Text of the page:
Being a person who chronically criticizes others, often to the point where the criticism becomes incendiary, it’s important for me to be self-critical as well. Not only critical of myself, but of my own team. And by “team”, I don’t mean the Red Wings. I mean Wings fans.
We must all admit, that we have been spoiled rotten by the Red Wings. I have said before, that the Red Wings have given us everything we could ever want in a team, and then some. I would not want things to be any other way.
I often use anecdotes in my posts to give them a personal element so readers can perhaps find something that they identify with on a human level. As Wings fans, we all have stories that we can share and enjoy with each other. This is one of the best dishes that sports fanaticism has to offer.
It brings people from all walks of life together, even if it’s just for a few hours. The fact that it doesn’t last forever or always give birth to a friendship, is irrelevant.
Now, anecdote time.
After the shellacking Detroit received at the hands of the gunslingers from Washington, someone raised the concern that the everlasting gripe we’ve heard in Detroit for over a decade now, that the team is aging and cannot keep up, will start to seep into the minds of Detroiters.
After a Wings loss, I typically distance myself from nhl.com, TSN, The NHL Network, and similar forums. I’m not sure what people are saying back in Detroit right now. I hope it sounds a bit like this: “It’s just one game. We’re still 5-1. Let’s move on.”
Geroge Malik, a fine writer for Kukla’s Korner, described the Washington style of hockey as “chaos theory”. I have to extend some praise here and lionize George for this apt description. “Chaos Theory” is a fine metaphor for Caps hockey.
On Saturday, Detroit could not handle the theory that Jeff Goldblum expounds in the new classic, “Jurassic Park.”
As artful a sport as hockey is, it has a confounding feature to it. Chance plays a large role in the outcome of a game. More so than in other sports, I believe.
Passes off target, sleepy body language, shaky goaltending, and failure to capitalize on our breaks, led to the “Saturday Massacre.”
It has gotten much easier for me to shake off regular season losses as I’ve gotten older. I do not want to test this thesis, but perhaps I would be more adept at shaking off a losing streak as well.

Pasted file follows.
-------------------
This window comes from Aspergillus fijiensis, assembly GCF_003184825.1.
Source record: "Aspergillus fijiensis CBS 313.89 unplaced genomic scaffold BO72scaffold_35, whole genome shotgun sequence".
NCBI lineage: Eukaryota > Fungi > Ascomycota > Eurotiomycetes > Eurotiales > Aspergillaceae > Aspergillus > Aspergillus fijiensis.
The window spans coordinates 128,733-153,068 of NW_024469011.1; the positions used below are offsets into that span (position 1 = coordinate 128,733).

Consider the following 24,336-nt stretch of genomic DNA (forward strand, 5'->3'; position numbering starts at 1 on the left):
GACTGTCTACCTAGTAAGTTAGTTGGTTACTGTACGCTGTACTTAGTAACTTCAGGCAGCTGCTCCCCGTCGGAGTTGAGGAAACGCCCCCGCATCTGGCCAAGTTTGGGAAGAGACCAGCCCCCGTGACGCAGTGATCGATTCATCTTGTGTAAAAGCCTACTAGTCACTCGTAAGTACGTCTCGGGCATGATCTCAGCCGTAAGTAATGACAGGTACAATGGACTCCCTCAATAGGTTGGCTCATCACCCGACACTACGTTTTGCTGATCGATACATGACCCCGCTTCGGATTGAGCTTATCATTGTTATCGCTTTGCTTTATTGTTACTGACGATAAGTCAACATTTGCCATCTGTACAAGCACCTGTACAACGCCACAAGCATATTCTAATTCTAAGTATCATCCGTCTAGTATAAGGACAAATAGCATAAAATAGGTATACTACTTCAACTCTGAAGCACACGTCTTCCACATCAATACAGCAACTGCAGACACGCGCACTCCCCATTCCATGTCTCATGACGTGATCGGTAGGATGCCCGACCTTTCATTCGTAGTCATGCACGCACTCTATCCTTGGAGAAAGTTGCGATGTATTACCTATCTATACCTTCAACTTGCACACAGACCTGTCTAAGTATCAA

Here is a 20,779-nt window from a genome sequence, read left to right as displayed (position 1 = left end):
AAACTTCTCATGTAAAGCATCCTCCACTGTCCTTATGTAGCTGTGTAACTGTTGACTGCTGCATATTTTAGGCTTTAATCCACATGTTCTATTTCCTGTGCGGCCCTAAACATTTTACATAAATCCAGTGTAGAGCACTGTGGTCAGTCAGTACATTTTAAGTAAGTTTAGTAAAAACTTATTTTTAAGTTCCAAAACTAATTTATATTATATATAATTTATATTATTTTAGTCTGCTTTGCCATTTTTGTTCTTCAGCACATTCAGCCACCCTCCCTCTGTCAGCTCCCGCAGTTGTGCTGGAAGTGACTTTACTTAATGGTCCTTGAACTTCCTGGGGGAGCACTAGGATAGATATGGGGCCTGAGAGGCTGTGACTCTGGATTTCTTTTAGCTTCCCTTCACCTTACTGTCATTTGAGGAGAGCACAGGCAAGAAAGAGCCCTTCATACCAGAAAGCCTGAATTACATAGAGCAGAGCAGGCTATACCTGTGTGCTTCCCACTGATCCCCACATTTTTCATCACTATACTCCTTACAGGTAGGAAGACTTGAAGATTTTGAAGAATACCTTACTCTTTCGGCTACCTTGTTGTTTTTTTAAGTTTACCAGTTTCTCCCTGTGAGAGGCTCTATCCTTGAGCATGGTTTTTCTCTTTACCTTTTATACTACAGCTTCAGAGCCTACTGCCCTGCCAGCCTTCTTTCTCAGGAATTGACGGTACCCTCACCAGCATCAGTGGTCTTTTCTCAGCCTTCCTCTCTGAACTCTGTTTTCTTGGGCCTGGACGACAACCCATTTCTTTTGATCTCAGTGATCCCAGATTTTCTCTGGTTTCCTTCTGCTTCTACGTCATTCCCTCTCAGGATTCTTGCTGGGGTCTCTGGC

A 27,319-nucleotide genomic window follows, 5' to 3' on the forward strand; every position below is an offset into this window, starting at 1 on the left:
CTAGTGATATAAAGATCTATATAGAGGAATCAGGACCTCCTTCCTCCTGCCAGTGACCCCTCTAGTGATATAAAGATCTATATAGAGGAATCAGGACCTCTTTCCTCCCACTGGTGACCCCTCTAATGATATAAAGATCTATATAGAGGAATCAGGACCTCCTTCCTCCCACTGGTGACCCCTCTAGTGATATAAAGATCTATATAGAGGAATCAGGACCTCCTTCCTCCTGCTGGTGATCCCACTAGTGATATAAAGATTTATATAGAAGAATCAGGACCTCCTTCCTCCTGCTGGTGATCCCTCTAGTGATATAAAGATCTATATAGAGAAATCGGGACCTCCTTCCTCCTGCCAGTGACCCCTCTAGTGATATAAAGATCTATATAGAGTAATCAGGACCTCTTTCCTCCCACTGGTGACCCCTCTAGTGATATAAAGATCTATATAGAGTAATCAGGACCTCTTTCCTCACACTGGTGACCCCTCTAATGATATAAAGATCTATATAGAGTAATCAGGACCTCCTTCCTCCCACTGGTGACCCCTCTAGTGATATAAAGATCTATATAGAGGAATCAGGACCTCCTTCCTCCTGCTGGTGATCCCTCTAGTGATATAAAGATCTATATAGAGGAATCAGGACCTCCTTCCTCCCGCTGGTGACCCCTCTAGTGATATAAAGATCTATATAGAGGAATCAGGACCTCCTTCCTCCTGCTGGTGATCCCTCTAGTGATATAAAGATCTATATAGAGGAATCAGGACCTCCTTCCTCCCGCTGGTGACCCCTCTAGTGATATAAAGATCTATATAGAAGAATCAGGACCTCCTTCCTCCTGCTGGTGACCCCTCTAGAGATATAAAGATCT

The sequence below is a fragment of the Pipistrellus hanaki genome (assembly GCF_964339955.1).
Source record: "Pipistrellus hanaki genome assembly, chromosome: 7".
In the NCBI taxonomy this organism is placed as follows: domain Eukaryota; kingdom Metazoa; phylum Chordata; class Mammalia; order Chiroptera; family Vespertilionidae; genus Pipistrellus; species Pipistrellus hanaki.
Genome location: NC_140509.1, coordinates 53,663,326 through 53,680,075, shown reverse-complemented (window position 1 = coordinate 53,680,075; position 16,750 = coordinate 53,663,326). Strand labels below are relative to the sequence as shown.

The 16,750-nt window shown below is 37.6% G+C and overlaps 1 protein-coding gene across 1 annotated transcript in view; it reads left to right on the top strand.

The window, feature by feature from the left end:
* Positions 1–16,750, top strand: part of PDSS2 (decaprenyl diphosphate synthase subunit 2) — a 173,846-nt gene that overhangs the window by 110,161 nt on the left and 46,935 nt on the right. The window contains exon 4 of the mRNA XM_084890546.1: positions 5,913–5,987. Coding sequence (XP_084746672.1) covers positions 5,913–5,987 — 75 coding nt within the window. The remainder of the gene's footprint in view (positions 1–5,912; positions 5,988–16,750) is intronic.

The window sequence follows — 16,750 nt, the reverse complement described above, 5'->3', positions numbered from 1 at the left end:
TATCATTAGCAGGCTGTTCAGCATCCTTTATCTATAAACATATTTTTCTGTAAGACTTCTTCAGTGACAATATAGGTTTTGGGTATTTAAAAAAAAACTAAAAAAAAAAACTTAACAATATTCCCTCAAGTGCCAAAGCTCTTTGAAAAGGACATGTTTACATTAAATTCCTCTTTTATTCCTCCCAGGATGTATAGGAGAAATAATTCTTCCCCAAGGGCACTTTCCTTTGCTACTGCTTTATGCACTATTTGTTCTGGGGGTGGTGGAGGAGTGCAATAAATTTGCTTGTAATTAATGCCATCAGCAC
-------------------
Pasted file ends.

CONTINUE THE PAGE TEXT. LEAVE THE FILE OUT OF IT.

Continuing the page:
Playoffs are obviously a different story. There is no other time of year where my emotions are more volatile. This will not change, and I don’t want it to.
Is this a mature attitude to have? No, of course it isn’t. Do I care? No, of course I don’t.
Our fine organization has put us in a position where we expect something nearing perfection, game in and game out.
We expect the unlikely because the team has delivered the unlikely. As a result, anything falling short of that starts to gin up a sort of miasma in Hockeytown.
Our thumbs get calloused from excessive depressing of the proverbial panic button.
Time and again, our team has demonstrated that there is seldom cause for alarm. I don’t have a set of tarot cards or a crystal ball at my disposal, but I’d say it’s a safe venture in believing Detroit will bounce back from Saturday’s obscenity.
I’d prefer our next game to be against a worthy adversary, but due to the eternally frustrating schedule, we will face the Blue Jackets. On a side note and a minor digression, seeing “CBJ” as regularly as we do on our schedule makes a defection to the Eastern Conference even more attractive.
By the same token, if we can pull off a shellacking of our own against Columbus, that might be a psychological boost the Wings could use.
Let’s trust our team and our coaches. Let’s use the past to comfort us. Let’s put another streak of wins together. Let’s show Ovie and the rest of Washington what great hockey really is. Most critically, let’s win the Stanley Cup for Nick, for those lost during the summer, for ourselves, and because it’s fun.